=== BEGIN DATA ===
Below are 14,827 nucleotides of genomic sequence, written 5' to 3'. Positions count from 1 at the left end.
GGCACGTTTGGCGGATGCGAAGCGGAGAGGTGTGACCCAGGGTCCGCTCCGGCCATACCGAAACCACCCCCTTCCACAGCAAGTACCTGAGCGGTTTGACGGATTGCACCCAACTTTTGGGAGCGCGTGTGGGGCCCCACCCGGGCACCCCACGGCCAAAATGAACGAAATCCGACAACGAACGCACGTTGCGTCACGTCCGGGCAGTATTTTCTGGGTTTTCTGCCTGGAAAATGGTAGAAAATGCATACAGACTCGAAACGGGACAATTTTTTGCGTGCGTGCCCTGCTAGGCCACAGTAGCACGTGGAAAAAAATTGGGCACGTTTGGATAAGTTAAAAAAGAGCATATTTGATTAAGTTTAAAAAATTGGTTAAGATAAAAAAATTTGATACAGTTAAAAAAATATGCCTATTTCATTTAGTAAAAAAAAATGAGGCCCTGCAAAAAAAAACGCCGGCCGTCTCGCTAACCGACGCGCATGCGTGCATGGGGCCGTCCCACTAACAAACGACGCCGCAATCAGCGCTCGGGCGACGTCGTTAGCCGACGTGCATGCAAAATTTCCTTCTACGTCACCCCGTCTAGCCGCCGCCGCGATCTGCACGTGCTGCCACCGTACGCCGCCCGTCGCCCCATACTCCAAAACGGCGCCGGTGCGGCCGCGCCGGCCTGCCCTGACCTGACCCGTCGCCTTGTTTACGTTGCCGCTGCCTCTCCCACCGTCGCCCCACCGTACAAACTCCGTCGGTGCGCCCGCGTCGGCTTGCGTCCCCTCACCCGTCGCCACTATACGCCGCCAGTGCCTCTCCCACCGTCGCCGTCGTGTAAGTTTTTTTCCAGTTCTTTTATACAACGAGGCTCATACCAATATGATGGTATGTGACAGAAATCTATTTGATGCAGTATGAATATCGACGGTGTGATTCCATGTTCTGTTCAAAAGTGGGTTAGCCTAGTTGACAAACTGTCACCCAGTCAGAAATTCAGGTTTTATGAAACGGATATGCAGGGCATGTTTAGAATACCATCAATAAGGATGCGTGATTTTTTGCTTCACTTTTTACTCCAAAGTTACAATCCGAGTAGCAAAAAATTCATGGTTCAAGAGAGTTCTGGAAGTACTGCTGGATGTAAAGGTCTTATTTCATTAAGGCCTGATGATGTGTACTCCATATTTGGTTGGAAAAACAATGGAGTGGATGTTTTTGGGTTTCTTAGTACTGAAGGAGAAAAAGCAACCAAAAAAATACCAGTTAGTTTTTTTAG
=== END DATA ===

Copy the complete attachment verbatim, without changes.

Below are 14,827 nucleotides of genomic sequence, written 5' to 3'. Positions count from 1 at the left end.
GGCACGTTTGGCGGATGCGAAGCGGAGAGGTGTGACCCAGGGTCCGCTCCGGCCATACCGAAACCACCCCCTTCCACAGCAAGTACCTGAGCGGTTTGACGGATTGCACCCAACTTTTGGGAGCGCGTGTGGGGCCCCACCCGGGCACCCCACGGCCAAAATGAACGAAATCCGACAACGAACGCACGTTGCGTCACGTCCGGGCAGTATTTTCTGGGTTTTCTGCCTGGAAAATGGTAGAAAATGCATACAGACTCGAAACGGGACAATTTTTTGCGTGCGTGCCCTGCTAGGCCACAGTAGCACGTGGAAAAAAATTGGGCACGTTTGGATAAGTTAAAAAAGAGCATATTTGATTAAGTTTAAAAAATTGGTTAAGATAAAAAAATTTGATACAGTTAAAAAAATATGCCTATTTCATTTAGTAAAAAAAAATGAGGCCCTGCAAAAAAAAACGCCGGCCGTCTCGCTAACCGACGCGCATGCGTGCATGGGGCCGTCCCACTAACAAACGACGCCGCAATCAGCGCTCGGGCGACGTCGTTAGCCGACGTGCATGCAAAATTTCCTTCTACGTCACCCCGTCTAGCCGCCGCCGCGATCTGCACGTGCTGCCACCGTACGCCGCCCGTCGCCCCATACTCCAAAACGGCGCCGGTGCGGCCGCGCCGGCCTGCCCTGACCTGACCCGTCGCCTTGTTTACGTTGCCGCTGCCTCTCCCACCGTCGCCCCACCGTACAAACTCCGTCGGTGCGCCCGCGTCGGCTTGCGTCCCCTCACCCGTCGCCACTATACGCCGCCAGTGCCTCTCCCACCGTCGCCGTCGTGTAAGTTTTTTTCCAGTTCTTTTATACAACGAGGCTCATACCAATATGATGGTATGTGACAGAAATCTATTTGATGCAGTATGAATATCGACGGTGTGATTCCATGTTCTGTTCAAAAGTGGGTTAGCCTAGTTGACAAACTGTCACCCAGTCAGAAATTCAGGTTTTATGAAACGGATATGCAGGGCATGTTTAGAATACCATCAATAAGGATGCGTGATTTTTTGCTTCACTTTTTACTCCAAAGTTACAATCCGAGTAGCAAAAAATTCATGGTTCAAGAGAGTTCTGGAAGTACTGCTGGATGTAAAGGTCTTATTTCATTAAGGCCTGATGATGTGTACTCCATATTTGGTTGGAAAAACAATGGAGTGGATGTTTTTGGGTTTCTTAGTACTGAAGGAGAAAAAGCAACCAAAAAAATACCAGTTAGTTTTTTTAG